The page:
Firefox 3 vs Opera 9.50: Memory usage

What are we testing? We're testing the memory usage. The two serious contenders are Firefox 3 Beta 5 and Opera 9.50 Beta 2. Both aren't finished yet, but they've both reached a mature level in their development to compare the memory usage and give an indication of what the final release will be roughly.

In this test we look at the private memory usage of the memory alone, thus not looking at shared memory.

- Intel Core 2 Q6600 @ 2.4 GHz
- 4 GB, DDR2-800 (3.2 GB addressable)
- 2x 500 GB Western Digital hard disks, RAID-0
- NVIDIA GeForce 8800 GTX, 640 MB

- Microsoft Windows Vista Home Premium SP-1, 32-bit
- Firefox 3 Beta 5 (2008032620)
- Opera 9.50 Beta 2 (9945)

- Both web browsers are configured with their default memory settings, cleared caches/cookies/history.
- Each browser is cleared and restarted after each benchmark run.
- All pages are loaded completely.
- Firefox 3 has no additional add-ons enabled.
- Opera 9.50 has Opera Link enabled.

Daily sites
Dell, Aeon,, Fantasy Real, Formula 1, ING Card, InterfaceLIFT, Kotaku, MotoGP, Postbank, Tokyotosho, Wikipedia, AppleInsider, Ars Technica, BetaNews, Blue's News, CNET,, Mac Rumors,, One More Thing,, Slashdot, and Voodoo Extreme.

Single results (one tab)
- Firefox 50.888 K
- Opera 169.928 K

Parallel results (multi-tabs opened):
- Firefox 118.896 K
- Opera 213.668 K

Parallel results (multi-tabs viewed):
- Firefox 177.396 K
- Opera 261.020 K

Plug-in heavy sites
Indiana Jones, Wakfu,,, PlayStation, YouTube, World of Warcraft, and Guild Wars.

Single results (one tab):
- Firefox 90.976 K
- Opera 164.220 K

Parallel results (multi-tabs viewed):
- Firefox 344.488 K
- Opera 391.808 K

The results are surprising. The new king of reduced memory usage is Firefox 3, and not the browser you'd expected it to be, Opera. The Mozilla developers have truly listened to their community and put a hold to the often shouted weakness of Firefox 2, the memory usage (sometimes expressed as leakage by some).

You could argue that you can use the amount of memory that is freely available, but it's no excuse to claim unnecessary memory, as Opera does. Firefox 3's improvements in garbage collection and reducing memory fragmentation have proven that theory works in the real world as well.

Comment viewing options

Select your preferred way to display the comments and click "Save settings" to activate your changes.

Good job. I love benchmarks :-)

how do you know which memory is necessary and which isn't? you should have monitored the amount of disk accesses also, maybe opera uses less disk than firefox, who knows? if i have 4 gigs of ram, i'll gladly give programs all they need, ram is faster than disk, and should be used whenever possible...

And about response time of each?
Firefox becomes very slow when has several tabs open, that is fact.
And the forward and back pages in Opera is almost instantaneous, regardless of the number of pages that were previously accessed, while in Firefox this task is not instantaneous.

I wonder how many KB would Firefox use with 5 or 10 extensions.. :-P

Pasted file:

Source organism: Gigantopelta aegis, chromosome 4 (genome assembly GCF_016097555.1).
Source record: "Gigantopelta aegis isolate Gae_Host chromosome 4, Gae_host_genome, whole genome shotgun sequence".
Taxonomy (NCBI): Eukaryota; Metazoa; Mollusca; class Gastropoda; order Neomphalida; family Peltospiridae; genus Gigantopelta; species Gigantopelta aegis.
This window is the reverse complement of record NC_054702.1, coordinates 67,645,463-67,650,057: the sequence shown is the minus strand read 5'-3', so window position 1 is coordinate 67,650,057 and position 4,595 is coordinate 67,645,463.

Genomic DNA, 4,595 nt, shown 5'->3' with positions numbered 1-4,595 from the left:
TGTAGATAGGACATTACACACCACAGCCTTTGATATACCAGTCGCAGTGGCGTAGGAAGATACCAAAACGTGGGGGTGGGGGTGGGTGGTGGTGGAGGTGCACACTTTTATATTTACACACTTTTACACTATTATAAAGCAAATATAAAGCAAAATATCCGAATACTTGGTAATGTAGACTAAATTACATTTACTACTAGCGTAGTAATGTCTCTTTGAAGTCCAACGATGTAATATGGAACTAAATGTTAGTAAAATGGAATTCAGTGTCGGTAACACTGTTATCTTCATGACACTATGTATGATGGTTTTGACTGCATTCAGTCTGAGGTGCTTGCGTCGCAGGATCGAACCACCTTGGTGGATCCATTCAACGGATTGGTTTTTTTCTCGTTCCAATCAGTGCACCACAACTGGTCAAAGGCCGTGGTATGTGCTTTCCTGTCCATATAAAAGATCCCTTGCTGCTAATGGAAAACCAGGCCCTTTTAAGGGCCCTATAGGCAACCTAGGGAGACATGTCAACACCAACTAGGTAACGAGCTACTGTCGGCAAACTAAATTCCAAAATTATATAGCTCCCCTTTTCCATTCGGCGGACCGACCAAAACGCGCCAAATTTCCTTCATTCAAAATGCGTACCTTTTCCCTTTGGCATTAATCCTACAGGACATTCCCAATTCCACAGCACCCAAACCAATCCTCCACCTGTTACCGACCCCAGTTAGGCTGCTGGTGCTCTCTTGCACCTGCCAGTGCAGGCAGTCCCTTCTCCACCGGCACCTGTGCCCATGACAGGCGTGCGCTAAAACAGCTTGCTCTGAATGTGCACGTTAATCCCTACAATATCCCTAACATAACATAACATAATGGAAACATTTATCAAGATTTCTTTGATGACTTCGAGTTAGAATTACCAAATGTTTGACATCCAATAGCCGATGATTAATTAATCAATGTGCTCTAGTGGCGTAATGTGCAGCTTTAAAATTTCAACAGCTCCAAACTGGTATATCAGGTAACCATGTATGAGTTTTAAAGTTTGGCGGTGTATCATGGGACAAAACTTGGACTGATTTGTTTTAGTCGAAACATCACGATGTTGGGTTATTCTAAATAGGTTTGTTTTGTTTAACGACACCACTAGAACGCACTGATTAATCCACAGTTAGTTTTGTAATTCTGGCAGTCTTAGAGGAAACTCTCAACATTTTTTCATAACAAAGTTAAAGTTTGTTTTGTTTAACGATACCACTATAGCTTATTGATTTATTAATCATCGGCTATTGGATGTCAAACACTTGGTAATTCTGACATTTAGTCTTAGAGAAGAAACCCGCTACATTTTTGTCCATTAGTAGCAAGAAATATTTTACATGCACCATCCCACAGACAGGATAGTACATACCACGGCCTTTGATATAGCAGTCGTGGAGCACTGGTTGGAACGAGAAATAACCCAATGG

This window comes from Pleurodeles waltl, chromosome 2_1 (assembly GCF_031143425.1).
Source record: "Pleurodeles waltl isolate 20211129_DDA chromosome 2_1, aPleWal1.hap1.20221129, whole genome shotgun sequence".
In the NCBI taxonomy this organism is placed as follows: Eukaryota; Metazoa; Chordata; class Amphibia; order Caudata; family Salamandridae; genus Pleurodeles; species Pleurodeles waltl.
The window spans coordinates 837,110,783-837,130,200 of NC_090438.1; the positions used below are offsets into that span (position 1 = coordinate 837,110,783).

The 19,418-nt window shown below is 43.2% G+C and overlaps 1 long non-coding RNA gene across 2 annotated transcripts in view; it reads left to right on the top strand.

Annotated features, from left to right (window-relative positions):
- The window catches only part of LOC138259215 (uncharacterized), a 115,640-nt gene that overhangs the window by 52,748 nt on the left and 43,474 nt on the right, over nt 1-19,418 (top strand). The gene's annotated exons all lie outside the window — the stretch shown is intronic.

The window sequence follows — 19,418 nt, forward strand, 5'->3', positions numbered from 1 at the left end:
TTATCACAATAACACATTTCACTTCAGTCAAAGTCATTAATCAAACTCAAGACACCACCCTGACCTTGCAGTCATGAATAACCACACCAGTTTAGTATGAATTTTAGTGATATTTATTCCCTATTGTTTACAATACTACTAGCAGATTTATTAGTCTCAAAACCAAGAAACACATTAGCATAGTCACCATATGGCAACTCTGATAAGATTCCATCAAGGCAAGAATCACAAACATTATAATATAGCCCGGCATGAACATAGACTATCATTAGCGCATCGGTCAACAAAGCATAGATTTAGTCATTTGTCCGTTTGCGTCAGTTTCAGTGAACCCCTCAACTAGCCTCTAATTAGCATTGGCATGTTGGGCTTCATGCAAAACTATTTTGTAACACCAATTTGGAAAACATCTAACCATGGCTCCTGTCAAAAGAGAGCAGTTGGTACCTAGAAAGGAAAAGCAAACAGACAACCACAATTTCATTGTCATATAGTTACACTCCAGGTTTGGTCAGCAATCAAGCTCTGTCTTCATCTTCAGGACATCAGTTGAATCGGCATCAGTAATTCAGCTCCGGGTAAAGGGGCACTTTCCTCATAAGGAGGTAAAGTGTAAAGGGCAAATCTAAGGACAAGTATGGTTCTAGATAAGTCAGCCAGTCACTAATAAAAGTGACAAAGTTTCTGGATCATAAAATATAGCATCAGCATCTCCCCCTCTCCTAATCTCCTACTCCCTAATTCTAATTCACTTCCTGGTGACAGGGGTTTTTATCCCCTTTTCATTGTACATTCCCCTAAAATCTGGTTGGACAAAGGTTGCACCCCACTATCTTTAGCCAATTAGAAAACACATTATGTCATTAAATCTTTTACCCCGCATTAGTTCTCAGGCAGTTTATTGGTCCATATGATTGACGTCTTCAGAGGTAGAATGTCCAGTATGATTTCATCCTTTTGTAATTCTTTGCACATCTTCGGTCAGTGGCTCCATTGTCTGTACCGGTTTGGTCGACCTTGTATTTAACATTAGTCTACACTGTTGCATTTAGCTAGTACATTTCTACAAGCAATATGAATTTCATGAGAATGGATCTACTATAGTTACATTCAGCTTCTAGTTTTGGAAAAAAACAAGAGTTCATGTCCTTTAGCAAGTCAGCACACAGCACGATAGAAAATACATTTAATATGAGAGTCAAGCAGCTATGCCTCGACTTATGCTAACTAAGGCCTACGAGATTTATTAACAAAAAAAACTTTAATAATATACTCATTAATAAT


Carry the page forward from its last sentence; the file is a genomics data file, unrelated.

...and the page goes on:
Third commentor is an Opera user and still thinks this is Firefox 2. Wake up and smell the coffee, Firefox 3 never slows down even after opening and closing multiple tabs. I know, I ran the nightlies from Dec 2006, the day the Acid2 patches landed until now, I know how much Firefox 3 is a huge improvement over Firefox 2 which should not have been released at all.

Previously Kestrel was fastest, but now it's been eclipsed by Firefox and Webkit. Opera still has poor compatability with webpages as seen from the comments on the Opera Desktop Team blog about Kestrel builds including Beta 2.

Hey, I am using Ubuntu 8.04 in a 1.2Ghz Intel Centrino with 256MB RAM and Firefox 3 beta 5 is using more memory than Opera 9.50 beta 2. Firefox is definitely more sophisticated and everything.. nevertheless is slower.

Firefox 3 doesn't use much more memory even with a lot of add-ons because of the new memory management features. Opera users can believe it or not, Opera is no longer as lightweight as they used to think. Besides, anyone seriously use the crappy bittorrent feature in Opera over a dedicated one like utorrent? Bloating up the browser with useless feature and still can't compete with a dedicated, low resource, fully featured utorrent client is embarassing to say the least.

If I said it, is because I use Firefox too, and I can see that differ, if you can't see it, so sorry.

I confirm those tests, the lastest beta opera isn't even near of firefox WRT memory usage, and it's fast like a fast fox

As it stands, Opera's current release uses significantly less RAM compared to Firefox 3 Beta 5, and obviously FF2. I'm going to withold judgment until the final releases, when it really counts.

Firefox 3 Beta 5 with additional add-ons to try to get it remotely close to what Opera 9.50 Beta 2 is out-of-the-box:

Opera opens pages faster, period.
Opera responsiveness to tab-clicking and the like is better, period.
Opera synthesis of many Internet functions (searches, mail, chatting, newsfeed reading, etc.) is more polished and cohesive.
Firefox just seems much more cumbersome to use than Opera for most things.
Comparing Opera to Firefox without add-ons is an unfair comparison to me because Firefox with add-ons is pretty much useless (very limited in its capabilities) in comparison to Opera.

I'm not saying there isn't room for Opera to grow/improve, but that's the way I see it here without any numerical statistics to go on.

Firefox with 5+ tabs and 5+ add ons becomes very slow. Although the new version is comparitively faster, it is no where near the required speeds to satisfy users. Abhishek

By default Opera comes with turbo mode enabled. That means it will keep more stuff in memory for faster performance. I would like to know how Opera 9.5b2 behaves with turbo mode disabled.

Hey, what were the settings for RAM cache in Opera and in Firefox? Opera set on "auto" eats up to 15%(IIRC) of available physical RAM for caching pages. Firefox on the other hand caches only a few recent pages(also IIRC).

If the information about this setting is not included then the test is not valid in my opinion.

"You could argue that you can use the amount of memory that is freely available, but it's no excuse to claim unnecessary memory, as Opera does. "

No offense but I would say that doing a memory benchmark implies that the author knows something about memory handling and all that stuff. The whole test is basically worthless and the statement above proves that you are not very familiar with how these things work.